A Link Between Insulin and Vitamin D

A new study suggests that vitamin D supplementation prior to a diabetes diagnosis, or soon after, can help the body retain the ability to respond better to insulin.

Vitamin D deficiency is an issue in people with and without diabetes. Research has repeatedly found a clear association between low vitamin D levels in patients with insulin resistance and a high risk of developing type 2 diabetes, as shown in this study from Canada.

A new study suggests that vitamin D supplementation prior to diagnosis, or soon after, can help the body retain the ability to respond better on a cellular level to insulin, which counters the hallmark of type 2 diabetes — insulin resistance. Scientists also found that vitamin D supplementation allows the beta cells in the pancreas that make insulin stay healthy and functional.

Beta cells play a central role in insulin secretion. Gradual beta cell dysfunction is the biggest culprit of type 2 diabetes for approximately 60 percent of people diagnosed, according to a study published in Diabetes Care.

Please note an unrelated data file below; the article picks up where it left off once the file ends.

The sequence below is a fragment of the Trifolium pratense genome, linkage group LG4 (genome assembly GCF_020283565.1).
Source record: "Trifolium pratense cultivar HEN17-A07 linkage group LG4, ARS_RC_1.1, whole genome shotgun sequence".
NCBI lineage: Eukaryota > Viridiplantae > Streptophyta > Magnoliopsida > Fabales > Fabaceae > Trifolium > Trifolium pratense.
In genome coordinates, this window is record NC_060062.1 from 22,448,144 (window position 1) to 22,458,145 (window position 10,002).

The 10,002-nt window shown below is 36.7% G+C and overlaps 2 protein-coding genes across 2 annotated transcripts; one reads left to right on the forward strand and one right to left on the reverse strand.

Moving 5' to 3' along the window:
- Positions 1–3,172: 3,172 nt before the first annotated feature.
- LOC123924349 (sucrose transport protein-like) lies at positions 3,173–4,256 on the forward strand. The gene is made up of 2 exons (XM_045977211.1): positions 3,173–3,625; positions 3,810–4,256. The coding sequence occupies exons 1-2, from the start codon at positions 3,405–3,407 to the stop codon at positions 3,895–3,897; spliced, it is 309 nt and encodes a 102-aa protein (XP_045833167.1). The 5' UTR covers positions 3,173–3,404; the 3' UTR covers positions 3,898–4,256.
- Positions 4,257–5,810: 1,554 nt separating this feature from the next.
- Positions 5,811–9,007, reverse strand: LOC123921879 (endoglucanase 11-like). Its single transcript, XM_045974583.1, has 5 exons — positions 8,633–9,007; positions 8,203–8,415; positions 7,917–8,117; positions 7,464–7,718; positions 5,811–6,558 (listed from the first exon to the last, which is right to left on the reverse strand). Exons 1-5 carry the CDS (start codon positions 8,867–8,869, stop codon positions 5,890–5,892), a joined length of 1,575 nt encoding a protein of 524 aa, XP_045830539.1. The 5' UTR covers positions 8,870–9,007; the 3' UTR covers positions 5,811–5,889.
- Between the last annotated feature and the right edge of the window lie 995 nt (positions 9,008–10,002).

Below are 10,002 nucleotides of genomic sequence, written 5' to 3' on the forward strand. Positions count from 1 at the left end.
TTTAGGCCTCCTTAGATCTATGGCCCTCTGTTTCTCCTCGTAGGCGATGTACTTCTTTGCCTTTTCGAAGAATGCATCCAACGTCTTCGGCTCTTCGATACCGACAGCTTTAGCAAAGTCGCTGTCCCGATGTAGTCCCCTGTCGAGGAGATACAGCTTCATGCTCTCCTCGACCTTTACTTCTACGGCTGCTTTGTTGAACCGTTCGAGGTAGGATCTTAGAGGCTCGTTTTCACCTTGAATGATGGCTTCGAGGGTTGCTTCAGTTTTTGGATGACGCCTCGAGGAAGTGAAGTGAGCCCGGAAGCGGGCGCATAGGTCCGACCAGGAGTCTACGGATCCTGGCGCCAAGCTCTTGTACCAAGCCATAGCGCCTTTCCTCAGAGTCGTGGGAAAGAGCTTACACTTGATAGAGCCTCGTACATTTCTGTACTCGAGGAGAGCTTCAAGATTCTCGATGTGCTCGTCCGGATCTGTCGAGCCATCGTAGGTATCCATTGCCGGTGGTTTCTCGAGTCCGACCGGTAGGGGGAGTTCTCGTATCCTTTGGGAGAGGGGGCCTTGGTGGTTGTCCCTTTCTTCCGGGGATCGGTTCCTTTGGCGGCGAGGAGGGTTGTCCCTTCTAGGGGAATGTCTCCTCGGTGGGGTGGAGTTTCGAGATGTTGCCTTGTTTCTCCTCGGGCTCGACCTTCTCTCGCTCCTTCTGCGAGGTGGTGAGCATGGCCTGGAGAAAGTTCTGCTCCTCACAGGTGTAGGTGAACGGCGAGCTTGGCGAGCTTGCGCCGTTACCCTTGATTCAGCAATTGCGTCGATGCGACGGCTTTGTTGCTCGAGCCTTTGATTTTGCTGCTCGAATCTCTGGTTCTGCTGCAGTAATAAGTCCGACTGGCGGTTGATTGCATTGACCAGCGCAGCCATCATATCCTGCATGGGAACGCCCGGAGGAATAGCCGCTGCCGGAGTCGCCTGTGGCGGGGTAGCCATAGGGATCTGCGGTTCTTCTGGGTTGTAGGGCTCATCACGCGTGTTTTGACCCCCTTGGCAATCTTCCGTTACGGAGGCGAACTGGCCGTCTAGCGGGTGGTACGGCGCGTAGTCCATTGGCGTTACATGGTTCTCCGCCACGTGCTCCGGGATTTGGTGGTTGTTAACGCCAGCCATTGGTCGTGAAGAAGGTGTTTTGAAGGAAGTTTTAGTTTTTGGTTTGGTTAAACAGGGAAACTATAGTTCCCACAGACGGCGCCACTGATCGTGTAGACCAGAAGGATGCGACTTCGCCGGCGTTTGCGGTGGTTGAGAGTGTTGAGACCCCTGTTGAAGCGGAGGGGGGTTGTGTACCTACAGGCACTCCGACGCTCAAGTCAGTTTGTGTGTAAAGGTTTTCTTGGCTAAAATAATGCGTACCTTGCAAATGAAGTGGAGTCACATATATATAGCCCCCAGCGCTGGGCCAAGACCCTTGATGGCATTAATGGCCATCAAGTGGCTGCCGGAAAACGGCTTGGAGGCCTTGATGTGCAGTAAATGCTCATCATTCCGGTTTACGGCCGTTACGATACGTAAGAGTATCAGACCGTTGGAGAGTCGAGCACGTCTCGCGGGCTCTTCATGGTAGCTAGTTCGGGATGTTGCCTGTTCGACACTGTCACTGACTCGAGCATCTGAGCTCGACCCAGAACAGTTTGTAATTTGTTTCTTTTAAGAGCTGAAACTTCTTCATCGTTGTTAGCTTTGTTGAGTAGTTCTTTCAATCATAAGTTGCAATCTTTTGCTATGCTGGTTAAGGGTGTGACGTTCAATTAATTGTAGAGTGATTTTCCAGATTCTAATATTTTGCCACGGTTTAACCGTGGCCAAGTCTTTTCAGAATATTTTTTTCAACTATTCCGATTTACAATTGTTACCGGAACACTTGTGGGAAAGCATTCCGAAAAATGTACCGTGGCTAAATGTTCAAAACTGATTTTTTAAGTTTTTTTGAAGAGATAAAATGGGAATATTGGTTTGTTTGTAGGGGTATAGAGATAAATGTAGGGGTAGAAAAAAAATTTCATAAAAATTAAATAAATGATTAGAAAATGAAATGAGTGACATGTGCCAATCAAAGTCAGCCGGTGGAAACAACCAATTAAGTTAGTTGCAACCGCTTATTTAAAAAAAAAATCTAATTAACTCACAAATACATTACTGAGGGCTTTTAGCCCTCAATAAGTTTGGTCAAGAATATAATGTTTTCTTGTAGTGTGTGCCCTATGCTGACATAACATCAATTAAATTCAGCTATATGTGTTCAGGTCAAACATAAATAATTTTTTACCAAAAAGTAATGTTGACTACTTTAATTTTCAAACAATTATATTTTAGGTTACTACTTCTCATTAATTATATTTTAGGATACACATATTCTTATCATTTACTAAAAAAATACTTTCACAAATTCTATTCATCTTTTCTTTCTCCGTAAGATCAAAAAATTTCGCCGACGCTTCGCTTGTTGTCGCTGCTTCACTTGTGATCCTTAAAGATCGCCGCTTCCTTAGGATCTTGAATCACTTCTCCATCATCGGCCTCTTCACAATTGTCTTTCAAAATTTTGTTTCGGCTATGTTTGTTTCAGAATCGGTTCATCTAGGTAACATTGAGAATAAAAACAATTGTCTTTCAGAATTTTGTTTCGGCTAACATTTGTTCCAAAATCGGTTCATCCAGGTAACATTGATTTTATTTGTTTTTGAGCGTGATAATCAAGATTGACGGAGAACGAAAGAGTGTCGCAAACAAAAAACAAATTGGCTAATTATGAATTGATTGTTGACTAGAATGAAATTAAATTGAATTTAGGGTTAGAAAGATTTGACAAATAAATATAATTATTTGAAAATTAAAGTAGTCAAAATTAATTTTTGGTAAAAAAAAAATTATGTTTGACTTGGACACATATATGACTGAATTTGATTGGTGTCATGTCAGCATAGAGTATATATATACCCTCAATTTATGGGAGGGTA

This would suggest that the remaining 40 percent could potentially reverse the condition through significant lifestyle changes including nutrition, exercise, and maintaining a healthy body weight.

Typically, as type 2 diabetes progresses, patients will need to begin using insulin due to gradually significant beta cell loss. This means that the oral medications for diabetes that encourage the body to produce more insulin are no longer helpful, making injections the only option.

It is also believed that vitamin D improves insulin sensitivity by activating other receptors that help regulate the metabolism of fatty acids within muscle and body fat.

While the results of the study are promising, researchers warn that patients with diabetes should always check with their doctor prior to supplementing with vitamin D. Get your levels tested and from there make a plan with your doctor.

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